NY Magazine: Is Terry Richardson an Artist or a Predator?
Terry Richardson, displaced from his old photography studio on the Bowery by a high-end fitness chain, was at his new space, an unadorned floor-through loft down the street. Wood floor, tin ceiling, brick walls interrupted by white swaths of Sheetrock. Four employees sat working quietly on Macs. Pandora was tuned to Elvis Presley Radio. “It’s insane, the internet,” Richardson was saying. “Totally craziness. Like a little cancer. People can just do whatever they want, say whatever they want, be totally anonymous. It’s totally out of control.”
There’s a very good piece on the Terry Richardson is-he-a-sexual-predator-or-not scandal in this week’s New York magazine. I think it’s worth reading not simply because it lays out a very hot-button issue fairly dispassionately, but because it also highlights one of the problems with modeling that is related to the recent skinny-models controversy, yet may actually be more essential than both: namely, the young-models problem.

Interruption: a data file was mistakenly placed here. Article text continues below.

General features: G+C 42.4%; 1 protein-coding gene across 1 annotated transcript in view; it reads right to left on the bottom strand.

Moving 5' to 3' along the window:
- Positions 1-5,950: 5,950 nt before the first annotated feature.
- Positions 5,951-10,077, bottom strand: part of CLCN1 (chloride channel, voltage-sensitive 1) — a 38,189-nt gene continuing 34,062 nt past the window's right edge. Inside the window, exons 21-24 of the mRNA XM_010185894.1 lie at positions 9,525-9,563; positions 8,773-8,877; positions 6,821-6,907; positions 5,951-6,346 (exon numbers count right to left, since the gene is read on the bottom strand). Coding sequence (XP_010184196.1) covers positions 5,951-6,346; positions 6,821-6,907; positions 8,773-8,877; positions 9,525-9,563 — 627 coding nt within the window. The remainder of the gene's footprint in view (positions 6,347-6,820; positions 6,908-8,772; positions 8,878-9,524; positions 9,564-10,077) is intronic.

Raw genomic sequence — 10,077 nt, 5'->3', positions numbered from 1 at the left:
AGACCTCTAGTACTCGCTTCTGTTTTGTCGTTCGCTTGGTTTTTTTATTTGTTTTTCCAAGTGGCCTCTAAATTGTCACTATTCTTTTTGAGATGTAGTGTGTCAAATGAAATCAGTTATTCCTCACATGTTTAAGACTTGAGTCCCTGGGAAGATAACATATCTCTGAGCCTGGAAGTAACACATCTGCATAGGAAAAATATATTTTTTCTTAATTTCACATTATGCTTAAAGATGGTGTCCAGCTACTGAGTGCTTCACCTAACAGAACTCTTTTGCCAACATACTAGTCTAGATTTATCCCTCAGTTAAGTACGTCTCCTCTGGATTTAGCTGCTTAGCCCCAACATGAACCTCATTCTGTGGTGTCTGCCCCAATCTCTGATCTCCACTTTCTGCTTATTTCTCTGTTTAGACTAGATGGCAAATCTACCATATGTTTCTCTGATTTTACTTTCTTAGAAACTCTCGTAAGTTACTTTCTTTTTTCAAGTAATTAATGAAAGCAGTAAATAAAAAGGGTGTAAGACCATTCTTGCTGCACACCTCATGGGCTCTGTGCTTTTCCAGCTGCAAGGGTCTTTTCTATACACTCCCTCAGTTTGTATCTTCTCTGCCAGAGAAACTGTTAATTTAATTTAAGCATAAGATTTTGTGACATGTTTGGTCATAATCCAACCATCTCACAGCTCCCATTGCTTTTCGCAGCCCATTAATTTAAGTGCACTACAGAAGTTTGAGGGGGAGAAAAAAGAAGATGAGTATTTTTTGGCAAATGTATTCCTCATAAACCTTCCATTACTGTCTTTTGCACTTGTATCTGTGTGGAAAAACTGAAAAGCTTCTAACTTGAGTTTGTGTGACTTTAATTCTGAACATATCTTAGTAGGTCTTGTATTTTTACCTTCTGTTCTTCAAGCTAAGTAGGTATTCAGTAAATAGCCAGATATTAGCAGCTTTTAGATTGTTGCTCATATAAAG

Because modeling is a profession with such a short life span (Kate Moss and Christy Turlington aside), which generally begins in the midteens and ends in the early 20s, it hits girls at their most emotionally vulnerable, when their self-esteem is the most uncertain and their judgment, certainly about themselves, the least informed. Thus far, the industry has focused on the effect that can have on their weight issues, but as the New York article demonstrates, it also has repercussions vis-à-vis their relationships with photographers.
Via: Fashioncopious (Phots by Cass Bird).